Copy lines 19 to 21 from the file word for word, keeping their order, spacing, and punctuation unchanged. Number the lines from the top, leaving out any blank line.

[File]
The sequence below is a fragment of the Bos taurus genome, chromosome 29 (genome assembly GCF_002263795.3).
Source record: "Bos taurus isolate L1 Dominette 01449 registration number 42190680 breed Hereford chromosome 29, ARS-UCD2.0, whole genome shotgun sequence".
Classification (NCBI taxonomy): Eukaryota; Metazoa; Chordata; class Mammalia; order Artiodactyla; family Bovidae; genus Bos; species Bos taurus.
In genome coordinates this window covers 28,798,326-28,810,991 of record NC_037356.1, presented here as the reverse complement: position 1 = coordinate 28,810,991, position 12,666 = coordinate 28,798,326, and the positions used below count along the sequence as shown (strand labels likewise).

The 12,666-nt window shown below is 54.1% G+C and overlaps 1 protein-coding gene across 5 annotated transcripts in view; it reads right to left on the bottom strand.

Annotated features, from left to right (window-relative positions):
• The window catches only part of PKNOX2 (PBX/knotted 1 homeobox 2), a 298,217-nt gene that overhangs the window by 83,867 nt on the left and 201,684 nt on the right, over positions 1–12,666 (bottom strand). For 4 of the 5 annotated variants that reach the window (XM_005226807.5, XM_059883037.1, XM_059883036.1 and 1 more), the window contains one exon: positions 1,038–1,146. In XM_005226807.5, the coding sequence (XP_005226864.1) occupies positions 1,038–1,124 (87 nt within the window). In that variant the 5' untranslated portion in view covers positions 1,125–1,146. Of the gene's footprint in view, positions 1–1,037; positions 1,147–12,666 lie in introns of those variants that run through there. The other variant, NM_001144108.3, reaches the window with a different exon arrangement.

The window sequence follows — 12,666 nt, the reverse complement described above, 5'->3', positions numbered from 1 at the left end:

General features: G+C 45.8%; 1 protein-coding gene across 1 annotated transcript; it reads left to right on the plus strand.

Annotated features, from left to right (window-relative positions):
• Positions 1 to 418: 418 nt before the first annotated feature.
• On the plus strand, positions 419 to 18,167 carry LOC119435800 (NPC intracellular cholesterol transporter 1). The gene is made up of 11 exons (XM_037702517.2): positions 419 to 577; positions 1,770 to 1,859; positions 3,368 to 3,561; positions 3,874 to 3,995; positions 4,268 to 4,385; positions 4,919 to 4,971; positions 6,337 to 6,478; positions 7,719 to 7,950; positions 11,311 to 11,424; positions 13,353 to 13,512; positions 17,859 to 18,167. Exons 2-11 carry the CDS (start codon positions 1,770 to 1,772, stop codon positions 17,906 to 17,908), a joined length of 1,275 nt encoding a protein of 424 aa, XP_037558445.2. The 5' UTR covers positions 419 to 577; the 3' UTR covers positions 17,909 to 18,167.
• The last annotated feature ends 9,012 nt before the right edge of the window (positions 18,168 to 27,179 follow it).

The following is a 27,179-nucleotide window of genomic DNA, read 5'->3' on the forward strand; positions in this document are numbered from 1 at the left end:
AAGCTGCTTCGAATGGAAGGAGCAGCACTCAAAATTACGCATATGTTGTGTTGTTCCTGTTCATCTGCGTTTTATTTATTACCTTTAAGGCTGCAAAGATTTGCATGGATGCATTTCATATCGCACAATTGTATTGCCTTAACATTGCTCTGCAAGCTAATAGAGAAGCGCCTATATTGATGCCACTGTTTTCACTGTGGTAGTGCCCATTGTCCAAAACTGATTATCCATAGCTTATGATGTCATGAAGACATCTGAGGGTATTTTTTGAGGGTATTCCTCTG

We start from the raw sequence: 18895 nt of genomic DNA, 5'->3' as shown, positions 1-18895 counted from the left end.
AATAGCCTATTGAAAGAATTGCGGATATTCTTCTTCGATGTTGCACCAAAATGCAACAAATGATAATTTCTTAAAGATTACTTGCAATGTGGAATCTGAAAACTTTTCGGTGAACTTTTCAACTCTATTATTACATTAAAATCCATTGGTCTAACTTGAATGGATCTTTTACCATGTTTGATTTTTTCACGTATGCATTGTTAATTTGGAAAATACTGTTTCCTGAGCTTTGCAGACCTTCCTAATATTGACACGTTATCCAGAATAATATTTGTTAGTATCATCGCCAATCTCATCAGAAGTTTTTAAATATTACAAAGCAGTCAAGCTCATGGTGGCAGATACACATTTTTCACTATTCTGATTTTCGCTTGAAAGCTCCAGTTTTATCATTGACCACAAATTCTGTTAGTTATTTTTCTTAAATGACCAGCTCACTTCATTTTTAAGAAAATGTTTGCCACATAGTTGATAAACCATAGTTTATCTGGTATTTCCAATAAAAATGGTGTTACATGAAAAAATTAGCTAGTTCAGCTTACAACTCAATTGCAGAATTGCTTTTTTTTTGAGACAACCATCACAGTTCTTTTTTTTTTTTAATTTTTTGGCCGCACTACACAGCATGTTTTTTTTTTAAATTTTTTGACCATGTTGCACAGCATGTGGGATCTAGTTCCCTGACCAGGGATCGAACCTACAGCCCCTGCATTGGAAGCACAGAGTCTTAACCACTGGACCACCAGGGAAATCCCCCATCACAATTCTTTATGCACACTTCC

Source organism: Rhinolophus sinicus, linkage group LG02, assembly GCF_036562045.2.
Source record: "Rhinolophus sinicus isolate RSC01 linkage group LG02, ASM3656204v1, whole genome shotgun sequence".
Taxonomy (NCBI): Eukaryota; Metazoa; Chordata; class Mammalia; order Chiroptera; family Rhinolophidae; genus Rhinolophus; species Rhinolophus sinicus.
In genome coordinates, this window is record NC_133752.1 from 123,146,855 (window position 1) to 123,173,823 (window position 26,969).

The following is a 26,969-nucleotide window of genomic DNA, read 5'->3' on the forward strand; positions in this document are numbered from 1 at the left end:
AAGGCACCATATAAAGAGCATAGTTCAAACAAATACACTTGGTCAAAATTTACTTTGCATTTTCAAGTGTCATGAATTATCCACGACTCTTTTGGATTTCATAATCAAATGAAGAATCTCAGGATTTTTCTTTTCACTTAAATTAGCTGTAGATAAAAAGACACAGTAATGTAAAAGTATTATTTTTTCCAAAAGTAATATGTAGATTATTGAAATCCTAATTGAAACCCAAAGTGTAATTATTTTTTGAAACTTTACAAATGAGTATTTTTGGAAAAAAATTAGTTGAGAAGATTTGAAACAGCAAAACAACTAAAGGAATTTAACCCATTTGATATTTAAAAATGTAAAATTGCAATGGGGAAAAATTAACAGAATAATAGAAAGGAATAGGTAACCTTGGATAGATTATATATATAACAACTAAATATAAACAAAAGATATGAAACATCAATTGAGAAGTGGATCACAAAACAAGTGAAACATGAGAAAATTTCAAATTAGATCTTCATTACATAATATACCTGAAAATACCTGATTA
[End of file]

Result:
Source record: "Rhinolophus sinicus isolate RSC01 linkage group LG02, ASM3656204v1, whole genome shotgun sequence".
Taxonomy (NCBI): Eukaryota; Metazoa; Chordata; class Mammalia; order Chiroptera; family Rhinolophidae; genus Rhinolophus; species Rhinolophus sinicus.
In genome coordinates, this window is record NC_133752.1 from 123,146,855 (window position 1) to 123,173,823 (window position 26,969).